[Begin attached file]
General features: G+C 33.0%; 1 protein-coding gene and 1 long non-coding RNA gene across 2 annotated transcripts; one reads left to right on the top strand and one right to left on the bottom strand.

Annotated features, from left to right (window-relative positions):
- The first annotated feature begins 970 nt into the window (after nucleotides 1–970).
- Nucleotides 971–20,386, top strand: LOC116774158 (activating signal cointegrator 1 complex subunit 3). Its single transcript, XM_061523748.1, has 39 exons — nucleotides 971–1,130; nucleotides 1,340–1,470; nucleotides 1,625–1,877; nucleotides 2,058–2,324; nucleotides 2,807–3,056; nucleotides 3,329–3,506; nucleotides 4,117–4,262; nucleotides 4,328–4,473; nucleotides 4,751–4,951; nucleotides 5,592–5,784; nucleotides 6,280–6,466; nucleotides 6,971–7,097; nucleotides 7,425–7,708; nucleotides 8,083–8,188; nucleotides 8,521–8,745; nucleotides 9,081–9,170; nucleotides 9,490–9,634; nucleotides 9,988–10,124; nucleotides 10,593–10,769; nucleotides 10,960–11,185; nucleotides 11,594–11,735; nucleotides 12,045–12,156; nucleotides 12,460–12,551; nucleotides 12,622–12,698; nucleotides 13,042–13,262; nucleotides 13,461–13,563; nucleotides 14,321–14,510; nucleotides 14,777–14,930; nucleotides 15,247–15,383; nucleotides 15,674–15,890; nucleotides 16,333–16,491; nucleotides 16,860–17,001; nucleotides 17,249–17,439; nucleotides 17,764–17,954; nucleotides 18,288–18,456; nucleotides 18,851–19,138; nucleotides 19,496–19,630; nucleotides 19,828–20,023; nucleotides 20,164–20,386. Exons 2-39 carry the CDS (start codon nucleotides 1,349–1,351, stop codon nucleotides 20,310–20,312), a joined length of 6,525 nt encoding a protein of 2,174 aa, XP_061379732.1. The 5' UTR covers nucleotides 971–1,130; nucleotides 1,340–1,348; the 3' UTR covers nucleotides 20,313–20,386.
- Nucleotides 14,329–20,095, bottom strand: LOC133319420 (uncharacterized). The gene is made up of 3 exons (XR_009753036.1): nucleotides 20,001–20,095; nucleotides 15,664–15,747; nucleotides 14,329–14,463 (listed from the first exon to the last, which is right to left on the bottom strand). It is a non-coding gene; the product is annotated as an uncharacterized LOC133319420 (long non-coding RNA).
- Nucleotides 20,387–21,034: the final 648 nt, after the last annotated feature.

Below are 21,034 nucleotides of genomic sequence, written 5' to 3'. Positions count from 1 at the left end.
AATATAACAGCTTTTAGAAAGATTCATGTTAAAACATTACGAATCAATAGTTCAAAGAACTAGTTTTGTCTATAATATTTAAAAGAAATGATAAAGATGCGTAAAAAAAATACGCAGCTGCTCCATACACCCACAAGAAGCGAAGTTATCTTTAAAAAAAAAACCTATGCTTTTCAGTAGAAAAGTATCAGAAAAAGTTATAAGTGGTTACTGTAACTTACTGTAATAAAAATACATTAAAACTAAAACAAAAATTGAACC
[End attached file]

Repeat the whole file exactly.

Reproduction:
General features: G+C 33.0%; 1 protein-coding gene and 1 long non-coding RNA gene across 2 annotated transcripts; one reads left to right on the top strand and one right to left on the bottom strand.

Annotated features, from left to right (window-relative positions):
- The first annotated feature begins 970 nt into the window (after nucleotides 1–970).
- Nucleotides 971–20,386, top strand: LOC116774158 (activating signal cointegrator 1 complex subunit 3). Its single transcript, XM_061523748.1, has 39 exons — nucleotides 971–1,130; nucleotides 1,340–1,470; nucleotides 1,625–1,877; nucleotides 2,058–2,324; nucleotides 2,807–3,056; nucleotides 3,329–3,506; nucleotides 4,117–4,262; nucleotides 4,328–4,473; nucleotides 4,751–4,951; nucleotides 5,592–5,784; nucleotides 6,280–6,466; nucleotides 6,971–7,097; nucleotides 7,425–7,708; nucleotides 8,083–8,188; nucleotides 8,521–8,745; nucleotides 9,081–9,170; nucleotides 9,490–9,634; nucleotides 9,988–10,124; nucleotides 10,593–10,769; nucleotides 10,960–11,185; nucleotides 11,594–11,735; nucleotides 12,045–12,156; nucleotides 12,460–12,551; nucleotides 12,622–12,698; nucleotides 13,042–13,262; nucleotides 13,461–13,563; nucleotides 14,321–14,510; nucleotides 14,777–14,930; nucleotides 15,247–15,383; nucleotides 15,674–15,890; nucleotides 16,333–16,491; nucleotides 16,860–17,001; nucleotides 17,249–17,439; nucleotides 17,764–17,954; nucleotides 18,288–18,456; nucleotides 18,851–19,138; nucleotides 19,496–19,630; nucleotides 19,828–20,023; nucleotides 20,164–20,386. Exons 2-39 carry the CDS (start codon nucleotides 1,349–1,351, stop codon nucleotides 20,310–20,312), a joined length of 6,525 nt encoding a protein of 2,174 aa, XP_061379732.1. The 5' UTR covers nucleotides 971–1,130; nucleotides 1,340–1,348; the 3' UTR covers nucleotides 20,313–20,386.
- Nucleotides 14,329–20,095, bottom strand: LOC133319420 (uncharacterized). The gene is made up of 3 exons (XR_009753036.1): nucleotides 20,001–20,095; nucleotides 15,664–15,747; nucleotides 14,329–14,463 (listed from the first exon to the last, which is right to left on the bottom strand). It is a non-coding gene; the product is annotated as an uncharacterized LOC133319420 (long non-coding RNA).
- Nucleotides 20,387–21,034: the final 648 nt, after the last annotated feature.

Below are 21,034 nucleotides of genomic sequence, written 5' to 3'. Positions count from 1 at the left end.
AATATAACAGCTTTTAGAAAGATTCATGTTAAAACATTACGAATCAATAGTTCAAAGAACTAGTTTTGTCTATAATATTTAAAAGAAATGATAAAGATGCGTAAAAAAAATACGCAGCTGCTCCATACACCCACAAGAAGCGAAGTTATCTTTAAAAAAAAAACCTATGCTTTTCAGTAGAAAAGTATCAGAAAAAGTTATAAGTGGTTACTGTAACTTACTGTAATAAAAATACATTAAAACTAAAACAAAAATTGAACC